ROCHESTER, N.Y. (WROC) — Beth Greenwood began playing baseball fifteen years ago. The New Hampshire native never picked up a softball, even though she could have earned a college scholarship switching up her game.
Instead, she stuck with baseball, hanging tough with the boys through little league, middle and high school, at the University of Rochester, and men’s summer leagues.
“Growing up I was pretty tomboy, I liked to hang out with the guys, I liked to get dirty,” said Greenwood. “I was one of those kids if you told me I couldn’t do something, I’d do it.”
Last summer, Greenwood commuted to a summer league in Connecticut, where she played with one other woman. Though she enjoyed playing on a co-ed team with another girl, she wanted to play closer to home. At the recommendation of her high school pitching coach, she registered to play with the Sunset League in Concord, New Hampshire this summer, one of the oldest amateur leagues in the country.
In the first few games, Greenwood was playing in the outfield, even though she is primarily a catcher. Once she was given the opportunity to start catching, her coach realized she might be making history.
“He’s been around the league for 30-something years, and he goes, ‘you’re the first girl I’ve ever seen play in this league, and I don’t know if there was anyone before’,” said Greenwood.
After some research through the league records, the league’s executive director discovered Greenwood was the first girl to ever play in the Sunset League’s 111-year history.
“It was really cool. At first I thought, oh I’m probably the first woman to play in 30 or 40 years but I’m the first person in 111 years. That’s crazy.”
The University of Rochester junior is also breaking barriers within the athletic department. Greenwood is the only girl to ever play on the baseball team’s practice squad. She played in intersquad games, lifted, and attended practice daily with the varsity guys before the season was canceled due to COVID-19.
Making the official game roster next season is her short term goal, but she originally decided to try out to work out and prep for the US women’s national team tryout with a baseball team.
Greenwood first tried out for the national team back in 2018 and made the top 40 list. She did not make the final 20-man roster, but will try out again when it is safe to do so. The 2020 World Cup was delayed until November and Greenwood expects it could be postponed once again.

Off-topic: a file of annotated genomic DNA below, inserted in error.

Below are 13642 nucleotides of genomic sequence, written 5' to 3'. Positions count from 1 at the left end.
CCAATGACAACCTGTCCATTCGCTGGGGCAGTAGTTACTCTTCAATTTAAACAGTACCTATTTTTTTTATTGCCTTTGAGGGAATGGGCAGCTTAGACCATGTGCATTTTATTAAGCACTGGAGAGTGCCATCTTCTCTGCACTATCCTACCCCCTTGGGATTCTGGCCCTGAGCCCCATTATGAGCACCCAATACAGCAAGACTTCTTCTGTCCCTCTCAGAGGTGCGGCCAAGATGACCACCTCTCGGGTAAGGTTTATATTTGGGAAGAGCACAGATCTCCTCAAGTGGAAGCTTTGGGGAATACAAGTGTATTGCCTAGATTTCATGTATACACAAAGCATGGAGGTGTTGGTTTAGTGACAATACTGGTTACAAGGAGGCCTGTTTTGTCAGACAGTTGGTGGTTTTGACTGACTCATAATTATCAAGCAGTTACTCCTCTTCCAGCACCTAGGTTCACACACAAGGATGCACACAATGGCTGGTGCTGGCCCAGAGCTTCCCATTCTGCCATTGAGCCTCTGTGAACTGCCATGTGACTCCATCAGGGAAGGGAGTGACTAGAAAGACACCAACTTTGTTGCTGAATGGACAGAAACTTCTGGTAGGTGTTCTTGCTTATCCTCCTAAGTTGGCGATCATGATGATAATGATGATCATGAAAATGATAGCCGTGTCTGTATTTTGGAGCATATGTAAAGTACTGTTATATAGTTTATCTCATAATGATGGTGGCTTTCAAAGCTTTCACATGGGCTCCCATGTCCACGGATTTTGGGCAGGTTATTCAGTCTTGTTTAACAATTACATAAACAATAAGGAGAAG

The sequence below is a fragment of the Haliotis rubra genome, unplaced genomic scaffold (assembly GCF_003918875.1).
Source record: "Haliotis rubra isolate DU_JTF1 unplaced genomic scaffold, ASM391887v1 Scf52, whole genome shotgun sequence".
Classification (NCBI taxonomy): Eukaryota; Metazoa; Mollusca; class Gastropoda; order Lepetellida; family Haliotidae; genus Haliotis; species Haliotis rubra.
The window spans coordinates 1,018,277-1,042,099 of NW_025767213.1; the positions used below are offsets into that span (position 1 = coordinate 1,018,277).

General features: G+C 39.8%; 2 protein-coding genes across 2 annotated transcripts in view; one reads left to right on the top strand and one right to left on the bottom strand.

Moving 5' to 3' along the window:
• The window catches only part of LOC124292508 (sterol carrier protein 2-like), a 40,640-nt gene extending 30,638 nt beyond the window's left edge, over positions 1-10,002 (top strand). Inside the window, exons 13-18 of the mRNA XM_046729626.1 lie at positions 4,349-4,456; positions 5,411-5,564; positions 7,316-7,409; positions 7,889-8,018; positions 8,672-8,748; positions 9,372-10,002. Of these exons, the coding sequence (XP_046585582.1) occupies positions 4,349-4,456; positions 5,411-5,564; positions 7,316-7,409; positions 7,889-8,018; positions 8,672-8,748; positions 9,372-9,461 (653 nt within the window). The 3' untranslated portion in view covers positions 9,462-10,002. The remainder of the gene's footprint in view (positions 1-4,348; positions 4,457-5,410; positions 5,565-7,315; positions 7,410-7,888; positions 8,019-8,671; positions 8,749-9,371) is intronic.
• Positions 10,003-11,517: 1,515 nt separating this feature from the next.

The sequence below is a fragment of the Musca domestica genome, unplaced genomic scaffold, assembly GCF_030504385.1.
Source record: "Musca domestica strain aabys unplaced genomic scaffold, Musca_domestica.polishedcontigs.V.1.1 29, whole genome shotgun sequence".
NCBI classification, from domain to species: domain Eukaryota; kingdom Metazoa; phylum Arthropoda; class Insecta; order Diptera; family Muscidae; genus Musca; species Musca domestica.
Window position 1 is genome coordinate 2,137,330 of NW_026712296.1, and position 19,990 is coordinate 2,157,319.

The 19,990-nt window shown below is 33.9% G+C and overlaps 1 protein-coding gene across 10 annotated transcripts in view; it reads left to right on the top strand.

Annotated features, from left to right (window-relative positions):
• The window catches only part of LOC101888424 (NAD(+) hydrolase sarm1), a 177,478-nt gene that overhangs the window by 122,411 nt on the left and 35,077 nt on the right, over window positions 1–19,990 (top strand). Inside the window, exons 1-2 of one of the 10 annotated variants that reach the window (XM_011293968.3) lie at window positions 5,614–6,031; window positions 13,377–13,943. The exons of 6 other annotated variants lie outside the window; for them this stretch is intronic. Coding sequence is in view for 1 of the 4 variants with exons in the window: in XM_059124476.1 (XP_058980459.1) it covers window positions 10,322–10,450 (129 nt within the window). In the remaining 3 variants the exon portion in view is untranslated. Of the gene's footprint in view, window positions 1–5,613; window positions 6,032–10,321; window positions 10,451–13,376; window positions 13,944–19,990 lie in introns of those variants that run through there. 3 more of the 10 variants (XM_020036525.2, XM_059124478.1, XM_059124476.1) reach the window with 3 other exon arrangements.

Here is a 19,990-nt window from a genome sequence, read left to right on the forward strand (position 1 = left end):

“When I found out tryouts weren’t happening this summer, it really put me in a bad head space,” said Greenwood. “Then I realized I’m still training and taking advantage of this time. It separates me from the other people who saw it wasn’t happening and stopped training.”
Throughout the offseason, Greenwood has been learning from the manager of the US women’s national team and former catcher, Veronica Alvarez, over Zooms and email exchanges. Even that base communication is achieving a childhood dream.
“I used to watch her play, and she played with some of the women I’d be competing for a spot against,” said Greenwood. “It’s been my dream since I was little, it’s all surreal.”
Greenwood has been an advocate for equality in the sport since she was 11, when she began working with Baseball for All, a nonprofit providing girls with opportunities to play, coach, and lead in baseball.
“When I was younger, it was really hard not to put pressure on myself being the only girl on a team,” said Greenwood. “As I got older, I realized people were always going to notice me, and I had the opportunity to help shape the way people saw women baseball players. I stress to the young players I work with that guys have bad days too. If baseball was easy, everyone would do it.”
For her high school senior project and Girl Scout Gold Award, Greenwood wrote a book aimed at young girls in the sport. Between the Bases: A Baseball Girl’s Journey, she documents the long history of women’s baseball, interviews with pioneers in the game from the All-American Girls Professional Baseball League to the first woman to play NCAA baseball, and her own evolving story. It was published before her first USA Baseball tryout, and hopes to someday write another book for an older audience including her college and national team experiences.
“I think the best part of my story is still being written,” said Greenwood.
She’s absolutely right. The sky is the limit when you’re in a league of your own.
To purchase Between the Bases: A Baseball Girl’s Journey, click here.
Photos and videos courtesy of Beth Greenwood.